To reiterate and clarify what I said earlier, the moral system is neither binary nor zero-sum. Much as with any realistic spectrum, emotional stimuli can provoke a response in any direction--good, bad, both, neither, etc. It can also provoke to varying, non-canceling degrees. Two "really goods" doesn't cancel out the "kind of bad", even if it carries more weigh for the user. Likewise, three "kind of goods" can be good for completely different reasons, some of them practical, some of them moral, much like the mishmash that Mr. Sheep discussed. None of this is to say that you can't end up at (or indistinguishably near to) zero, or overwhelmingly good or bad, just that none of those things are likely. We make moral judgments all day, every day, along with our practical ones, and while both are logical influenced, they are both enabled by our neural biology, and the moral ones remain fairly "animalistic" (pertinent to the colloquial sense of evolutionary determinism I think some of you are looking for in my argument, even though it isn't there) contrary to the practical choices which are a more "enlightened" sort of evolution which people like to delude themselves into thinking puts them (and the process) outside of evolution's scope.

It makes sense to comment on Jesse's post, here, since I touched on it earlier. I agree with his assessment that ethics are dependent on morality, but there the agreement diverges. Ethics are not morality in practice, any more than the ten commandments are. Rather, they are a sort of conscientious condensation of the user's moral system--a UI that must be accessed consciously, one level removed from morality, which in turn is an unconsciously running OS that can be edited and reprogrammed, even destroyed (via brain damage, etc), but not swapped. I can change my ethics from day to day, but my morality can only undergo slow, steady modifications, which themselves tend to be additions or refinements, rather than subtractions. In this way, ethics are not quite the acting out of the user's morality, they are a distilled morality which can be recited, defined and digested with much greater ease than--and can even be wielded, if so chosen, in direct opposition to--the actual moral system.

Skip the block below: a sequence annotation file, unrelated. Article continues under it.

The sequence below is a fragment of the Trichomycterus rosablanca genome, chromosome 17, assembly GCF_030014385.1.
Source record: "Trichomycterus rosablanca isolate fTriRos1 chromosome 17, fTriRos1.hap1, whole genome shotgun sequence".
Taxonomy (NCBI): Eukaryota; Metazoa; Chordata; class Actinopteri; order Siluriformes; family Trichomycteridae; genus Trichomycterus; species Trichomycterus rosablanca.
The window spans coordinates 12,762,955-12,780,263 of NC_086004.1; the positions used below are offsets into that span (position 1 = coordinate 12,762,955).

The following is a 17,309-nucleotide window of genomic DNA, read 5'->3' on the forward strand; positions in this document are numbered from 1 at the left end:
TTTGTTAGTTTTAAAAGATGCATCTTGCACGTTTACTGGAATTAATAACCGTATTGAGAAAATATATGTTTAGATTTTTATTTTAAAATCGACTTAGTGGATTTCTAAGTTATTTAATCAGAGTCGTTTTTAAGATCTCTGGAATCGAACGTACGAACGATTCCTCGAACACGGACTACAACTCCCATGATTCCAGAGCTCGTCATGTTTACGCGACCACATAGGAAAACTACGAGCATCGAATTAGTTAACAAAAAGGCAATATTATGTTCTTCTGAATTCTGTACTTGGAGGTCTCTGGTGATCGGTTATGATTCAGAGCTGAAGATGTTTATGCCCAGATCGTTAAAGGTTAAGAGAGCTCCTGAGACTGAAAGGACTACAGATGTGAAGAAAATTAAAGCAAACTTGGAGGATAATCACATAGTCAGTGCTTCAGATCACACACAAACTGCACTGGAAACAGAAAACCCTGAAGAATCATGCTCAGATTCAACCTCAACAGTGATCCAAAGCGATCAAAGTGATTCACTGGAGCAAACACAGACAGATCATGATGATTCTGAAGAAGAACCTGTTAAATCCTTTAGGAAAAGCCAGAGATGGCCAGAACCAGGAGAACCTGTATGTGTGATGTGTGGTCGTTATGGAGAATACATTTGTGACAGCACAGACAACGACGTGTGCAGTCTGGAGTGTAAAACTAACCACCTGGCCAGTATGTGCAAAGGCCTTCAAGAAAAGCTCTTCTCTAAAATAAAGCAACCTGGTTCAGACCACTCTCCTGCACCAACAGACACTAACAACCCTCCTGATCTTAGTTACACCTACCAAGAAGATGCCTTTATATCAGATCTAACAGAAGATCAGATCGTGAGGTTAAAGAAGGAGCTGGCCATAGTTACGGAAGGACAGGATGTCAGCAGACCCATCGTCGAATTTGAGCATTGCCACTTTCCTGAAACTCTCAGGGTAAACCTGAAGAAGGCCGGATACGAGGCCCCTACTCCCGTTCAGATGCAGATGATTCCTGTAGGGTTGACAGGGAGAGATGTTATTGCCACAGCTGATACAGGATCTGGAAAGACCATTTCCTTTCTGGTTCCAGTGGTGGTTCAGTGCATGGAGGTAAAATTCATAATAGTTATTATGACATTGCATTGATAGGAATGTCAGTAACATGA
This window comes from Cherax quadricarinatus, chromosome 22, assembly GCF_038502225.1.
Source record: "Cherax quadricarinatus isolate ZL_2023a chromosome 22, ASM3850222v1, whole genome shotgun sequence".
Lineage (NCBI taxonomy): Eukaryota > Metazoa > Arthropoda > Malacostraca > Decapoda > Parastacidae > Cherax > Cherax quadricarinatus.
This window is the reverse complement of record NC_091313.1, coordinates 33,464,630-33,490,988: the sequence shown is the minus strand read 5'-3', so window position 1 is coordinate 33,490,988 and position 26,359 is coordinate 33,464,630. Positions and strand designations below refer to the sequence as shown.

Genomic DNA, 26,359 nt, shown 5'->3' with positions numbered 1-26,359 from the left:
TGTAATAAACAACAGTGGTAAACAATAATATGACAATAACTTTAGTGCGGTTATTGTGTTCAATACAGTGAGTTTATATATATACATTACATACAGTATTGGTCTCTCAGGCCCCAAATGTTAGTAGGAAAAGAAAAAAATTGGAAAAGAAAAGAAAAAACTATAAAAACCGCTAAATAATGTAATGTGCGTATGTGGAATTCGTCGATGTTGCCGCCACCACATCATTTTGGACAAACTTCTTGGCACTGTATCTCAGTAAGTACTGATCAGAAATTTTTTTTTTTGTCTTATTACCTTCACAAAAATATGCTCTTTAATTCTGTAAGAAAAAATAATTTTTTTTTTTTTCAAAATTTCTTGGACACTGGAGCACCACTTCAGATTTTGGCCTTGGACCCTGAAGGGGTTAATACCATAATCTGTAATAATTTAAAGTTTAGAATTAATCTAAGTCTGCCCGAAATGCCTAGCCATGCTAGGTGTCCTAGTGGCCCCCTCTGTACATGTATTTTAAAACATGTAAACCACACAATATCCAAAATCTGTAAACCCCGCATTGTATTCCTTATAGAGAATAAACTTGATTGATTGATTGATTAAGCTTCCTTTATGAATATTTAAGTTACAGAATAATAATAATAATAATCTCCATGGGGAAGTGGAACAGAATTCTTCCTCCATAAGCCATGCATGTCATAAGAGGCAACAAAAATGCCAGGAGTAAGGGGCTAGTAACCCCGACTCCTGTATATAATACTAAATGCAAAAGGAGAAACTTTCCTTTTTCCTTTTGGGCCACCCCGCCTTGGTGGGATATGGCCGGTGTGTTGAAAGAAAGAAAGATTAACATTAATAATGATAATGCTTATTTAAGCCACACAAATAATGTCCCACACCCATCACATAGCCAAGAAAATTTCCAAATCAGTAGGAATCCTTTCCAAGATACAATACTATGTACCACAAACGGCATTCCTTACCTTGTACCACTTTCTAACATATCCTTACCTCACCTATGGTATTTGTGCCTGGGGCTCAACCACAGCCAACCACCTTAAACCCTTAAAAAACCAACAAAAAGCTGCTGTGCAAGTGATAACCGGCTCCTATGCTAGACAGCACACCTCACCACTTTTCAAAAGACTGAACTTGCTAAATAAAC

Quote:

Morality, the idea that an action could be "good" or "bad", is an abstract concept which exists outside the physical world.


This is false and, even were it true, it would be a red herring. Every sentient concept you can think of (including "sentience" and "conceptualization") are abstractions which, though they do not exist outside of the "physical world" (a term I dislike)--or, reality--per se (they are expressive data which necessarily exist through physical means, whether we are talking about their means of storage or transfer [brains, synapses, neurons, dendrites, ad infinitum], or their actual physical constitution at the quantum scale of constructive existence [or even below that, at any more tenuously theoretical scale i.e. Planck, etc]), do not even need to be reified to be recognized, classified, and considered, or (more importantly) relevant, or (most importantly) acted upon by--or in existence because of--biological evolutionary processes.

Okay at this point I'm seriously fucking fried so I probably forgot whole tangents I intended to include. But I hope I got across at least the basics of why this is grounded in biology, why any relevant philosophy is directly tied to that science, why applicable concepts of "good" and "bad" are scientific rather than mystical, etc.
Post Sat May 02, 2009 7:26 pm
 View user's profile Send private message Send e-mail

Post new topic Reply to topic
Jump to:  
Goto page Previous  1, 2, 3, 4, 5, 6, 7, 8, 9, 10
All times are GMT - 6 Hours.
The time now is Thu Sep 18, 2014 1:47 pm
  Display posts from previous:      


Powered by phpBB: © 2001 phpBB Group
Template created by The Fathom
Based on template of Nick Mahon